From a communication perspective, the standpoint of methods for content evaluation is focused on the belief that the "happiness" of a communication act must be assessed by a receiver's point of view. Therefore, especially when dealing with content (i.e. coping with the notion of meaning, sense and relevance), the inspector has to take into account that addressee as the starting point and the target of the whole communication effort.

Content should not be primarily intended in its technical sense (e.g. image size, length of pages, colour of icons), but it should be addressed as a designed set of ideas and messages conveyed through structured interactive possibilities.

Being the core value of the application, inspecting the content implies analysing some important conditions under which the communication between the application and the intended users (or between designers and users) will succeed or fail.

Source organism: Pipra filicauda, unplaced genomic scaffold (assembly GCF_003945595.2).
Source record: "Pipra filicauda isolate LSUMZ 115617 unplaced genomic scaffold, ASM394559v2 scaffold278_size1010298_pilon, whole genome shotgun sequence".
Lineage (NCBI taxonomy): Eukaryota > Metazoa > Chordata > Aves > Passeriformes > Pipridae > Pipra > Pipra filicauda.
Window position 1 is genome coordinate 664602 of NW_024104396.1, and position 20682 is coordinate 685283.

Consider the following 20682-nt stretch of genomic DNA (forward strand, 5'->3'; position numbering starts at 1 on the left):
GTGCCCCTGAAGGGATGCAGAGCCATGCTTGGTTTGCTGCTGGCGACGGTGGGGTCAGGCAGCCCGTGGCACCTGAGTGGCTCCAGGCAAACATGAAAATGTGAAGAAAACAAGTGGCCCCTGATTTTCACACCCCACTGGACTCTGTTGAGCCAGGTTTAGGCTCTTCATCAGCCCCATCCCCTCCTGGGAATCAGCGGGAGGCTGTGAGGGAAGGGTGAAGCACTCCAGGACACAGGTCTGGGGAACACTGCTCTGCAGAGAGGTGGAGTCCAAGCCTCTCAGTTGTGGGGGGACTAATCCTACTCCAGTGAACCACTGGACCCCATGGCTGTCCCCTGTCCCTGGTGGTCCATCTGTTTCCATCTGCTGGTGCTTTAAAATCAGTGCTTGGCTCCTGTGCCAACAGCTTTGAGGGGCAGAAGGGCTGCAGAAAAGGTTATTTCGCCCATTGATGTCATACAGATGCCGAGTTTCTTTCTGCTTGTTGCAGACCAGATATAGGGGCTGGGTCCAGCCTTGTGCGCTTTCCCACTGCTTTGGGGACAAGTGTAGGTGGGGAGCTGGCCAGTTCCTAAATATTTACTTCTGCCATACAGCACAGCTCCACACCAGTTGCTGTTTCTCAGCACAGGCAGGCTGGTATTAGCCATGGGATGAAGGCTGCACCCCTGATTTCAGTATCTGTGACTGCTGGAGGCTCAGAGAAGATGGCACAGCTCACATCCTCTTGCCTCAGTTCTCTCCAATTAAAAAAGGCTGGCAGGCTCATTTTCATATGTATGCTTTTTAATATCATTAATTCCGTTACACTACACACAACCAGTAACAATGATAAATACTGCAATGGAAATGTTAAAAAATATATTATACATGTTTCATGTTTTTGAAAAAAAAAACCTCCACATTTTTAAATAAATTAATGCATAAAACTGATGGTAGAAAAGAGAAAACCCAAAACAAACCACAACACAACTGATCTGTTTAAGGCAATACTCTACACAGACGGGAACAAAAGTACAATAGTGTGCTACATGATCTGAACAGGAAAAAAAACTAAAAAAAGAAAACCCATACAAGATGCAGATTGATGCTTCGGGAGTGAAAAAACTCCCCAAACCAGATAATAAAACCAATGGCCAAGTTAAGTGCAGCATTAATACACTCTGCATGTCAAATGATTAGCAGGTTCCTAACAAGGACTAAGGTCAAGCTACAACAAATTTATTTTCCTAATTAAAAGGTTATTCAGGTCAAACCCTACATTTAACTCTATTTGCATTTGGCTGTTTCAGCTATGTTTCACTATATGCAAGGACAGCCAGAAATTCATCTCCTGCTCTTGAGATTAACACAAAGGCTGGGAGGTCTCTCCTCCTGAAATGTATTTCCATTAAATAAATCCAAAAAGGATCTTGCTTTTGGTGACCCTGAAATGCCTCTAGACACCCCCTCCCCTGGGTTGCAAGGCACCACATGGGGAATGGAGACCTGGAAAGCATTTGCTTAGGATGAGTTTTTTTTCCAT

In the field of communication studies, at the cross point between semiotics, linguistics and new media design, some frameworks for evaluating the quality of content have been defined. The conceptual tools for inspecting the content of an interactive application (especially a hypermedia application) are general criteria that guide the inspector during the analysis of the actual content of the application.